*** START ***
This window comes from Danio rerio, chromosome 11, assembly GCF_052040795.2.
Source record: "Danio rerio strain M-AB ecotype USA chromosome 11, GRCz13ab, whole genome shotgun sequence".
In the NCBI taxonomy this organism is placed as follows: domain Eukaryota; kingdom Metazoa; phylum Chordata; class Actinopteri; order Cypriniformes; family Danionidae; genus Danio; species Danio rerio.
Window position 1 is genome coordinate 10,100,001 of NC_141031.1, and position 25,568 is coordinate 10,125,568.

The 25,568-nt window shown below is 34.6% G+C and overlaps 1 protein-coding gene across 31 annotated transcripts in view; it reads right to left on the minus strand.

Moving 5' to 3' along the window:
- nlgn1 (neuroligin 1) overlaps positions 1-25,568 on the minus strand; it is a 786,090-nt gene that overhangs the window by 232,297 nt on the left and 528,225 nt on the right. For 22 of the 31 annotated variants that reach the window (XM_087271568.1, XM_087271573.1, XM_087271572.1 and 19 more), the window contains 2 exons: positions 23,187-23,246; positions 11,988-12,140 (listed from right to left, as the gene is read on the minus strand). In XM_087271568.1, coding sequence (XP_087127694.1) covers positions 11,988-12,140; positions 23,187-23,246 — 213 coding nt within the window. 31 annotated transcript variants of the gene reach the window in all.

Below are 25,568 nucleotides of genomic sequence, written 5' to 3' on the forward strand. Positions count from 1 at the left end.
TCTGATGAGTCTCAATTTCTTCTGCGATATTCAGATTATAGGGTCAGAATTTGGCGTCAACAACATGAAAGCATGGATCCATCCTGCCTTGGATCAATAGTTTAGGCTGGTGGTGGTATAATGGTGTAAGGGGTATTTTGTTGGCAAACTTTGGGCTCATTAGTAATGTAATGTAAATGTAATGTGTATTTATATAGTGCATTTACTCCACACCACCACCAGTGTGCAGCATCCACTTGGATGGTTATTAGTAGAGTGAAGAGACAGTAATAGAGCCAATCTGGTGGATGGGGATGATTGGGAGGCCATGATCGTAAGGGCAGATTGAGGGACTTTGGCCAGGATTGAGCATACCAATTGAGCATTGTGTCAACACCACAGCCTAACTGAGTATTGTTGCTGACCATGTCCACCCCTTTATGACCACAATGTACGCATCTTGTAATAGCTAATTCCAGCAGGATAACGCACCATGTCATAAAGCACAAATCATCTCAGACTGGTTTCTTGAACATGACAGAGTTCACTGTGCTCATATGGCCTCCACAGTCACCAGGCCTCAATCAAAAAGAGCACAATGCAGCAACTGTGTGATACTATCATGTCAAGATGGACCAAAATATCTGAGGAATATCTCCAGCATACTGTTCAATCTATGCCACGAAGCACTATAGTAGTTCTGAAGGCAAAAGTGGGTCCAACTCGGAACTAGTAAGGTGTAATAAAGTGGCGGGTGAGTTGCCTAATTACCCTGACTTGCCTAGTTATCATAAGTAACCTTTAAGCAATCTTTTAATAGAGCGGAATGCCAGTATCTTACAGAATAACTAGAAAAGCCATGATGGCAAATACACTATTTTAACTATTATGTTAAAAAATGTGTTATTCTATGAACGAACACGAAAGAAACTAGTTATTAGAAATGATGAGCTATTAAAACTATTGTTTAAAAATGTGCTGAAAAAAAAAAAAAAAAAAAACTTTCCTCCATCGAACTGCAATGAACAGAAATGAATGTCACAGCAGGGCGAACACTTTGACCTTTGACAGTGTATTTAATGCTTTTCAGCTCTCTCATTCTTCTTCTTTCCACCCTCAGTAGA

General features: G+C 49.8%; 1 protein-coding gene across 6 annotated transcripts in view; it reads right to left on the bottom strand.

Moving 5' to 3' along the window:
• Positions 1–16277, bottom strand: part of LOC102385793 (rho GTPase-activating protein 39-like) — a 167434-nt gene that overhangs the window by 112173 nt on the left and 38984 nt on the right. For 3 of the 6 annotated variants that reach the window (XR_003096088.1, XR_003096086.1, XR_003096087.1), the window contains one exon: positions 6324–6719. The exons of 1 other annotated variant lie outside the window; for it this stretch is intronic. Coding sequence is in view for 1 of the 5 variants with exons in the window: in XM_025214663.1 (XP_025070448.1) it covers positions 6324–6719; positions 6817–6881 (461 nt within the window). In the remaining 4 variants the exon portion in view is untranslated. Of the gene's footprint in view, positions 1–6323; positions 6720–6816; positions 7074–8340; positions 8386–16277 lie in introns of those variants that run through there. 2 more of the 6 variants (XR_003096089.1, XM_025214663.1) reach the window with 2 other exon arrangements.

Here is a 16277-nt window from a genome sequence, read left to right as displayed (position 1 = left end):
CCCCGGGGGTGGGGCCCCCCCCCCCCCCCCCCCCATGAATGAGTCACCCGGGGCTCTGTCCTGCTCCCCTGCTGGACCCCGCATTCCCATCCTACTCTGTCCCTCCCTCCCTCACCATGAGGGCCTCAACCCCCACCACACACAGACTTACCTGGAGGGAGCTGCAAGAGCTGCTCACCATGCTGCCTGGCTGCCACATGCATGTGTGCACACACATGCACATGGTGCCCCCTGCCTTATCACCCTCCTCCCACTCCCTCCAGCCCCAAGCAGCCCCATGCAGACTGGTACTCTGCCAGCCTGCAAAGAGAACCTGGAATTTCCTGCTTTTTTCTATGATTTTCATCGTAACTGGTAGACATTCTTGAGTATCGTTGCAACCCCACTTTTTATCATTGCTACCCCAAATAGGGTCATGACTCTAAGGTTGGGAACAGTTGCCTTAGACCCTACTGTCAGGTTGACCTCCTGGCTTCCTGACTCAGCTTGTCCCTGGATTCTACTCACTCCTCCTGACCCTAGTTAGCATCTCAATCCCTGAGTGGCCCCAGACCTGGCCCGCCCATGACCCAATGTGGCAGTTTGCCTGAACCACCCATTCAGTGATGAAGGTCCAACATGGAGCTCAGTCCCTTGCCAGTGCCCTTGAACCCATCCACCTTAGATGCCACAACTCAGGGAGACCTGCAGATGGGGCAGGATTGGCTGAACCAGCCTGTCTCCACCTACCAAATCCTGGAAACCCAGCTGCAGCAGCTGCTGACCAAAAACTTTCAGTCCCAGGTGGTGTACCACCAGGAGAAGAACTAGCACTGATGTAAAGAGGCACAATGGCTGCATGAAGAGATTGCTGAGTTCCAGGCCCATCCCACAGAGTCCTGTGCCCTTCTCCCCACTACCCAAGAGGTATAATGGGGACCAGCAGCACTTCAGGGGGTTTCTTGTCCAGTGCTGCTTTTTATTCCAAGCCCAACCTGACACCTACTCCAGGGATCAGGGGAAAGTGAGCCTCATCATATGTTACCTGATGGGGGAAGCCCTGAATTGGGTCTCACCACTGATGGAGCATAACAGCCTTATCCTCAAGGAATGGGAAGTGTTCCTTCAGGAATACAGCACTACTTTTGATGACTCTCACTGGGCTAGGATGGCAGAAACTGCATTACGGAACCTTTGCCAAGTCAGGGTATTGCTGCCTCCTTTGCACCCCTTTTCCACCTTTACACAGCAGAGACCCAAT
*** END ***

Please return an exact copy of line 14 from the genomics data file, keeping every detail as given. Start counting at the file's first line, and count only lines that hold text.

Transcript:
CCCCGGGGGTGGGGCCCCCCCCCCCCCCCCCCCCATGAATGAGTCACCCGGGGCTCTGTCCTGCTCCCCTGCTGGACCCCGCATTCCCATCCTACTCTGTCCCTCCCTCCCTCACCATGAGGGCCTCAACCCCCACCACACACAGACTTACCTGGAGGGAGCTGCAAGAGCTGCTCACCATGCTGCCTGGCTGCCACATGCATGTGTGCACACACATGCACATGGTGCCCCCTGCCTTATCACCCTCCTCCCACTCCCTCCAGCCCCAAGCAGCCCCATGCAGACTGGTACTCTGCCAGCCTGCAAAGAGAACCTGGAATTTCCTGCTTTTTTCTATGATTTTCATCGTAACTGGTAGACATTCTTGAGTATCGTTGCAACCCCACTTTTTATCATTGCTACCCCAAATAGGGTCATGACTCTAAGGTTGGGAACAGTTGCCTTAGACCCTACTGTCAGGTTGACCTCCTGGCTTCCTGACTCAGCTTGTCCCTGGATTCTACTCACTCCTCCTGACCCTAGTTAGCATCTCAATCCCTGAGTGGCCCCAGACCTGGCCCGCCCATGACCCAATGTGGCAGTTTGCCTGAACCACCCATTCAGTGATGAAGGTCCAACATGGAGCTCAGTCCCTTGCCAGTGCCCTTGAACCCATCCACCTTAGATGCCACAACTCAGGGAGACCTGCAGATGGGGCAGGATTGGCTGAACCAGCCTGTCTCCACCTACCAAATCCTGGAAACCCAGCTGCAGCAGCTGCTGACCAAAAACTTTCAGTCCCAGGTGGTGTACCACCAGGAGAAGAACTAGCACTGATGTAAAGAGGCACAATGGCTGCATGAAGAGATTGCTGAGTTCCAGGCCCATCCCACAGAGTCCTGTGCCCTTCTCCCCACTACCCAAGAGGTATAATGGGGACCAGCAGCACTTCAGGGGGTTTCTTGTCCAGTGCTGCTTTTTATTCCAAGCCCAACCTGACACCTACTCCAGGGATCAGGGGAAAGTGAGCCTCATCATATGTTACCTGATGGGGGAAGCCCTGAATTGGGTCTCACCACTGATGGAGCATAACAGCCTTATCCTCAAGGAATGGGAAGTGTTCCTTCAGGAATACAGCACTACTTTTGATGACTCTCACTGGGCTAGGATGGCAGAAACTGCATTACGGAACCTTTGCCAAGTCAGGGTATTGCTGCCTCCTTTGCACCCCTTTTCCACCTTTACACAGCAGAGACCCAAT